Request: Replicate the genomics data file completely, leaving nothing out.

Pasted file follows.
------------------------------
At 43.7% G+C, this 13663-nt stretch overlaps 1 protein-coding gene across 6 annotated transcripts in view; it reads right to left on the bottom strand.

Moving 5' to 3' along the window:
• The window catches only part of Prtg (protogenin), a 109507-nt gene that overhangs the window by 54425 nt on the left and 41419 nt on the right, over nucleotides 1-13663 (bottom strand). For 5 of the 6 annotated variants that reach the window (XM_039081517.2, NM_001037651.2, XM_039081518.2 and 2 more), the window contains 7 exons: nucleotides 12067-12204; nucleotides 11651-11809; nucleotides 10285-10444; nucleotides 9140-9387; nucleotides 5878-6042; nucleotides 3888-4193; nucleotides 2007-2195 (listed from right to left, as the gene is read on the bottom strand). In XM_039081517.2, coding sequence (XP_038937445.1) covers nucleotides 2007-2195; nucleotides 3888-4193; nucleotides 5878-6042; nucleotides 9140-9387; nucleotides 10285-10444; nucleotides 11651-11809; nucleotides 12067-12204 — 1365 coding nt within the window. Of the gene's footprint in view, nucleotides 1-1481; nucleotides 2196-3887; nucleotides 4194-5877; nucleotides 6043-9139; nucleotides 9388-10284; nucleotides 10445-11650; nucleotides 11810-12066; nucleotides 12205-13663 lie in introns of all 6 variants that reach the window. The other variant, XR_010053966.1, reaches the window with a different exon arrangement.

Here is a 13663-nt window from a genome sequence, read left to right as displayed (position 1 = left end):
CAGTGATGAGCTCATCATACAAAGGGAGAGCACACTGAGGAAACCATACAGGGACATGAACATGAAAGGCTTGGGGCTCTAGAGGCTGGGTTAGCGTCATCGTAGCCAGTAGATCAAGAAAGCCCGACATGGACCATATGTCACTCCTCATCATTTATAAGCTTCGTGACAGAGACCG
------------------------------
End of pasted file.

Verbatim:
At 43.7% G+C, this 13663-nt stretch overlaps 1 protein-coding gene across 6 annotated transcripts in view; it reads right to left on the bottom strand.

Moving 5' to 3' along the window:
• The window catches only part of Prtg (protogenin), a 109507-nt gene that overhangs the window by 54425 nt on the left and 41419 nt on the right, over nucleotides 1-13663 (bottom strand). For 5 of the 6 annotated variants that reach the window (XM_039081517.2, NM_001037651.2, XM_039081518.2 and 2 more), the window contains 7 exons: nucleotides 12067-12204; nucleotides 11651-11809; nucleotides 10285-10444; nucleotides 9140-9387; nucleotides 5878-6042; nucleotides 3888-4193; nucleotides 2007-2195 (listed from right to left, as the gene is read on the bottom strand). In XM_039081517.2, coding sequence (XP_038937445.1) covers nucleotides 2007-2195; nucleotides 3888-4193; nucleotides 5878-6042; nucleotides 9140-9387; nucleotides 10285-10444; nucleotides 11651-11809; nucleotides 12067-12204 — 1365 coding nt within the window. Of the gene's footprint in view, nucleotides 1-1481; nucleotides 2196-3887; nucleotides 4194-5877; nucleotides 6043-9139; nucleotides 9388-10284; nucleotides 10445-11650; nucleotides 11810-12066; nucleotides 12205-13663 lie in introns of all 6 variants that reach the window. The other variant, XR_010053966.1, reaches the window with a different exon arrangement.

Here is a 13663-nt window from a genome sequence, read left to right as displayed (position 1 = left end):
CAGTGATGAGCTCATCATACAAAGGGAGAGCACACTGAGGAAACCATACAGGGACATGAACATGAAAGGCTTGGGGCTCTAGAGGCTGGGTTAGCGTCATCGTAGCCAGTAGATCAAGAAAGCCCGACATGGACCATATGTCACTCCTCATCATTTATAAGCTTCGTGACAGAGACCG